6 November 2019

Lecture during symposium Identity and Inequality on November 15th

Sjoerd Beugelsdijk and Pepijn van Houwelingen on Dutch Identity

Cover van het SCP rapport "Denken aan Nederland" (2019)

From the perspective of the Dutch citizen, it is possible to discern and describe a Dutch identity. Key elements in that identity are the Dutch language, as well as symbols and traditions. There are strikingly few differences between Dutch people based on gender, age, education level or origin.

While there is essentially a consensus about what makes the Netherlands the Netherlands, there are some differences in opinion. Freedom is the major common denominator for many Dutch people, though how that concept is interpreted can vary and is sometimes contradictory. There is a tension between people who feel attachment to the Netherlands based on symbols and traditions, and people whose affective ties with the Netherlands derive from civic freedoms.

Sjoerd Beugelsdijk and Pepijn van Houwelingen will discuss Dutch identity during the Interdisciplinary Symposium Identity and Inequality: the Role of Institutions on November 15th. Other speakers are: Kees van den Bos (Social psychology), Coen Teulings (Economics), Diederick Raven (Anthropology), and Tineke Fokkema (Demography, Erasmus University). For more information, the abstracts and an overview of the programme, visit the event page.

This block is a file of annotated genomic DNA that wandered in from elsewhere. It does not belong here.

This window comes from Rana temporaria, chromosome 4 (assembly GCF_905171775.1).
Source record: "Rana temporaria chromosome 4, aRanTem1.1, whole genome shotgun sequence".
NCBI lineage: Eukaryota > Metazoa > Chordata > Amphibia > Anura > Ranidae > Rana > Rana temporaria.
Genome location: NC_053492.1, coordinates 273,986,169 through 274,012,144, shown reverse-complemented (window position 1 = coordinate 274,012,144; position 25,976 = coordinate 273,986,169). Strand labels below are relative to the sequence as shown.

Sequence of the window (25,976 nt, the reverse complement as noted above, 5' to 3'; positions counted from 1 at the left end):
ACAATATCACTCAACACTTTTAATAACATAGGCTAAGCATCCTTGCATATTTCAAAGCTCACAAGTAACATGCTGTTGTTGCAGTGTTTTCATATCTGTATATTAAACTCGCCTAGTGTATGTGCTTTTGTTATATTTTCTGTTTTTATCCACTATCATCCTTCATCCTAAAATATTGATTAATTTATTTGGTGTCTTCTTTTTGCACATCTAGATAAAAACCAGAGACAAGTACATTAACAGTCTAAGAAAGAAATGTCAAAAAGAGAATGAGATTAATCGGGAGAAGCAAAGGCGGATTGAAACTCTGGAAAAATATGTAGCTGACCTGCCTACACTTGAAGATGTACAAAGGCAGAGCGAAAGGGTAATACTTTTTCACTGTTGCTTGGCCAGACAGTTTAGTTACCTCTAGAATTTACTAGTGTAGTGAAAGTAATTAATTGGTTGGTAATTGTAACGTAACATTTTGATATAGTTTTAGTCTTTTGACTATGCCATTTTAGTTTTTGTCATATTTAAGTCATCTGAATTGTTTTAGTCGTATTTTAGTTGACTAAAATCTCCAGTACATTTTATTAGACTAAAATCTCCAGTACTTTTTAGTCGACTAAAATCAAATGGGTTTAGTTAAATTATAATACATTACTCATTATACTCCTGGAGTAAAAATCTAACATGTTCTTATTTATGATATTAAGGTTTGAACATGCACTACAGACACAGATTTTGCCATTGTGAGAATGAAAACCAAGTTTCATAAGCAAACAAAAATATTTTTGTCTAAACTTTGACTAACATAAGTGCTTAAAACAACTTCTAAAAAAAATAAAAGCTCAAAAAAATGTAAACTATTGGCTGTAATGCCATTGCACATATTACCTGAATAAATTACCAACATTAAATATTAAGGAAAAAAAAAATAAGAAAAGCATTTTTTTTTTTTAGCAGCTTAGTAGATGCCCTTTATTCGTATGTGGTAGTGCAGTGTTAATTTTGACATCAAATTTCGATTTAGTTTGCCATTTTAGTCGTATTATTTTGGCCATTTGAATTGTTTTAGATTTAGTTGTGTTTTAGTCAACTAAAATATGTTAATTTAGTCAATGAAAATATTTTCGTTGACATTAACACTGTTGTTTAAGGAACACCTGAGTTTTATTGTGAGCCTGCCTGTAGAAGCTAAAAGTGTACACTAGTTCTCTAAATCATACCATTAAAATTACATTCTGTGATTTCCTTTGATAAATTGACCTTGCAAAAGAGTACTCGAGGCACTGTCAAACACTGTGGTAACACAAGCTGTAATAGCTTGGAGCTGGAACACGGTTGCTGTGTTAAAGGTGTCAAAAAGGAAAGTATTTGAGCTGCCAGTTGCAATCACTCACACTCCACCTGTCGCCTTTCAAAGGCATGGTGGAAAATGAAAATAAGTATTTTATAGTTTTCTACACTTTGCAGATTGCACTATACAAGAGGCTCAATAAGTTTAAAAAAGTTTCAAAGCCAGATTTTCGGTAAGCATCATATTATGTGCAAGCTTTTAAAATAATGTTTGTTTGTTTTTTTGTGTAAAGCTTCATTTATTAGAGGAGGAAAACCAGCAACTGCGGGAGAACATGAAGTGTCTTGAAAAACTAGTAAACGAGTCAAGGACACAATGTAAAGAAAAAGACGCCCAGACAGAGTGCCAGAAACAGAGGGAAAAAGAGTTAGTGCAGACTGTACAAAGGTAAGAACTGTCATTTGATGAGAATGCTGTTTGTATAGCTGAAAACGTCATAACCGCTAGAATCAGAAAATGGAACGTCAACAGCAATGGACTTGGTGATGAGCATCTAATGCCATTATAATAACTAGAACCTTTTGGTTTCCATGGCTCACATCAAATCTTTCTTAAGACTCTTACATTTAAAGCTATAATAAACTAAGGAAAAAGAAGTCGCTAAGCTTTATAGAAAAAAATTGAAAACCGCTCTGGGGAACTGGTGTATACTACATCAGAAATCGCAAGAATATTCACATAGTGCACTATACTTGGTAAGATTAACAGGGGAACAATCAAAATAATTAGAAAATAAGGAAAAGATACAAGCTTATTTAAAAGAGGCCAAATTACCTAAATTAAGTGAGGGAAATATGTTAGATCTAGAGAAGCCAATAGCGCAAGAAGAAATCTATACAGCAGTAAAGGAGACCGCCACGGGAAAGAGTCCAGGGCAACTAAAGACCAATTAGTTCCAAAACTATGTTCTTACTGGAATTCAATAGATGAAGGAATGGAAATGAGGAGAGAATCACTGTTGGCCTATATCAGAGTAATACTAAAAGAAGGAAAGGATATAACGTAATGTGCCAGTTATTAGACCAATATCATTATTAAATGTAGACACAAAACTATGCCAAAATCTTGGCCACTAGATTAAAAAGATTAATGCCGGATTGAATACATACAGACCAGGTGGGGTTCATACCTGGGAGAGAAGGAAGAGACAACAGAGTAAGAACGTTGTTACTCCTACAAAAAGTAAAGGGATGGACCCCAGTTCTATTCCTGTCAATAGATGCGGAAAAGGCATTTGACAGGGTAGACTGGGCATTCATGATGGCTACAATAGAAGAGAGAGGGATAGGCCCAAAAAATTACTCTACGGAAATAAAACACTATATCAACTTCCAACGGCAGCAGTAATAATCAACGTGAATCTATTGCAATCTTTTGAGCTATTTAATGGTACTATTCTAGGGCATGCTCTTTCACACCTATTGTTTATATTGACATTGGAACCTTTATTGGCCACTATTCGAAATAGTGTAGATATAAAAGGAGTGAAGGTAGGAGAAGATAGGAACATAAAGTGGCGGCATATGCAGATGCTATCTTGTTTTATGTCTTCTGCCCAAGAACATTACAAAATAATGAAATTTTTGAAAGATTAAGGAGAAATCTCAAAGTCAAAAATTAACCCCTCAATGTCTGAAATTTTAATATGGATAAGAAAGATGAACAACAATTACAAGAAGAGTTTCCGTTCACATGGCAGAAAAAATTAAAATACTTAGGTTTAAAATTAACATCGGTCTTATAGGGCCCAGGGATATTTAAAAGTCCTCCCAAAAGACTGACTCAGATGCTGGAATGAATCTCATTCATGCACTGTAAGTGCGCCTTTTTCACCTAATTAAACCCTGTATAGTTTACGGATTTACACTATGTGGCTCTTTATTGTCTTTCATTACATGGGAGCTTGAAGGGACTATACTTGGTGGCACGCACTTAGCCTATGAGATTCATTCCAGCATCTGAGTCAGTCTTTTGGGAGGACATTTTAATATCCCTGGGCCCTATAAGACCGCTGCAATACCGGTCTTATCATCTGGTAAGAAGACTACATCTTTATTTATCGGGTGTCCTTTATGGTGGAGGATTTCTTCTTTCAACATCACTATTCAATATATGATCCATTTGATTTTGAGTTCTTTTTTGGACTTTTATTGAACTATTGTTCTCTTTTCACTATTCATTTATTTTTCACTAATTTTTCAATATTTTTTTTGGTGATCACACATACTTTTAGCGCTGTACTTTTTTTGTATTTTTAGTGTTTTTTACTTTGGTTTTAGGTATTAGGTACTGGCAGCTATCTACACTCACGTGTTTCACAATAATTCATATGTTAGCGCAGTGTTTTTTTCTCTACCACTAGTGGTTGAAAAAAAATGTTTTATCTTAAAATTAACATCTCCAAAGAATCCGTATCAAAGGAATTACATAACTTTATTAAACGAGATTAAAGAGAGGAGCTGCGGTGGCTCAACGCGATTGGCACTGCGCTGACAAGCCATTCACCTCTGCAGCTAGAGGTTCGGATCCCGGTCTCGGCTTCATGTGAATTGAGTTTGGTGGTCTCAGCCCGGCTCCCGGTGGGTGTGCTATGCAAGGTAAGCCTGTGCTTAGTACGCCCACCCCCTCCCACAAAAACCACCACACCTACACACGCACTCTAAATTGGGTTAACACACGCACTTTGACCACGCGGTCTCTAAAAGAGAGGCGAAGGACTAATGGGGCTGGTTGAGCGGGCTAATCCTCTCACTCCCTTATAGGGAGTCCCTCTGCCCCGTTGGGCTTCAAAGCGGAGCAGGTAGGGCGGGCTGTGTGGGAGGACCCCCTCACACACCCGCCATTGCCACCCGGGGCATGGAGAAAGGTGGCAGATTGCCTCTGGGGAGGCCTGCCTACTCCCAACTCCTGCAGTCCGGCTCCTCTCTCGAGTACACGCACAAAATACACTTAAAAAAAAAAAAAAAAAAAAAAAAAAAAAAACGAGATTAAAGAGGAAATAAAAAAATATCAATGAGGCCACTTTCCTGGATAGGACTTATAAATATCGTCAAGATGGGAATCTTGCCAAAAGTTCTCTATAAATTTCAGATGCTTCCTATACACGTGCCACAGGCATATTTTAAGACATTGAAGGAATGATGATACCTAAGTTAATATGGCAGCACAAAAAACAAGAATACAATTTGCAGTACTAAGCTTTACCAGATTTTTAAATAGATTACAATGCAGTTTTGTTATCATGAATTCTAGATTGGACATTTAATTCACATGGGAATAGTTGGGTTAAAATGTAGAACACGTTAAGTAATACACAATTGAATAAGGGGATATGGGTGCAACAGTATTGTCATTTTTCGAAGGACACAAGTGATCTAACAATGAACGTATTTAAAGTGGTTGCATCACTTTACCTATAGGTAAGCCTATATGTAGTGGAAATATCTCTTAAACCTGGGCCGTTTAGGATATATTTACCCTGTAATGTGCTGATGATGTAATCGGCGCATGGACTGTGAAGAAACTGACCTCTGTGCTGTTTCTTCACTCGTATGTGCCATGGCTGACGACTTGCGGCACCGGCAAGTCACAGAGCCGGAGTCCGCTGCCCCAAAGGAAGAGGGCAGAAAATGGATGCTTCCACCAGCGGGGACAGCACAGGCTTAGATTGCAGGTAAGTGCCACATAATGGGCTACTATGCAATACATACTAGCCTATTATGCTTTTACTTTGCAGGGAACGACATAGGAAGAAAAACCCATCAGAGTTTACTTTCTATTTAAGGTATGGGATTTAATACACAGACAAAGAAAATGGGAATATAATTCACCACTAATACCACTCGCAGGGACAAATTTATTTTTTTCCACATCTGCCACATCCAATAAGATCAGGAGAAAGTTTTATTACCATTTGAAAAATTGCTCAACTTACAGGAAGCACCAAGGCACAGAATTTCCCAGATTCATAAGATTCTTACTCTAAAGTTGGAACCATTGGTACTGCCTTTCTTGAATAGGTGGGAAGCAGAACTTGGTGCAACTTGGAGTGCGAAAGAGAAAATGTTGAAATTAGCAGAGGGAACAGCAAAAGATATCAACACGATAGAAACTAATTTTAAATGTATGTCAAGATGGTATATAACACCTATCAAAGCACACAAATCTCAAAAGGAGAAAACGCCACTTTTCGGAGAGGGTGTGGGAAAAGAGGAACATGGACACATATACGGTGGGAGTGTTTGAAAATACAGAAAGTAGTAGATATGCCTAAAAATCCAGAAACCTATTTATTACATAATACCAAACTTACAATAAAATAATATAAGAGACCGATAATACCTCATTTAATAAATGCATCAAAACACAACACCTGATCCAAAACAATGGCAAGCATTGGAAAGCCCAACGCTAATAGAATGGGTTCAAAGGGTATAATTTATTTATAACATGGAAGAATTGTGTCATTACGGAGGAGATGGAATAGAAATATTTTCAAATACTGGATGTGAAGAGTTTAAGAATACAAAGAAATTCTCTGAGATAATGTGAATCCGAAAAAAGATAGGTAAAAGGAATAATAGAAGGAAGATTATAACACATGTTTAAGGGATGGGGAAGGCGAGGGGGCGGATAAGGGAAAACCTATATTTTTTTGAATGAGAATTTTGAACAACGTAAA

About the speakers

Sjoerd Beugelsdijk

Sjoerd Beugelsdijk is director of research at the Faculty of Economics and Business of the University of Groningen in the Netherlands. He is an expert on globalization and cultural diversity. He has held visiting positions at several universities including University of South Carolina, Copenhagen Business School, and Bocconi University. He has edited and co-authored the 2019 government advisory board (Sociaal en Cultureel Planbureau, SCP) report on ‘Dutch national identity’ together with Pepijn van Houwelingen.

Pepijn van Houwelingen

Pepijn van Houwelingen works as a researcher within the research group ‘Values and meaning’ of the Netherlands Institute for Social Research at SCP. He received his PhD from Hiroshima City University for his thesis ‘Social Capital in Japan’. He is and has been involved in research concerning values, meaning, national identity, sociology of religion, social cohesion, (political) participation and civil initiatives and is experienced in both quantitative and qualitative research and local policy analysis.

Insitutions for Open Societies

This symposium is organised by the Stream Inequality of Institutions for Open Societies. Institutions for Open Societies (IOS) is one of the four interdisciplinary research areas of Utrecht University. IOS research focuses on the development growth of healthy open societies everywhere.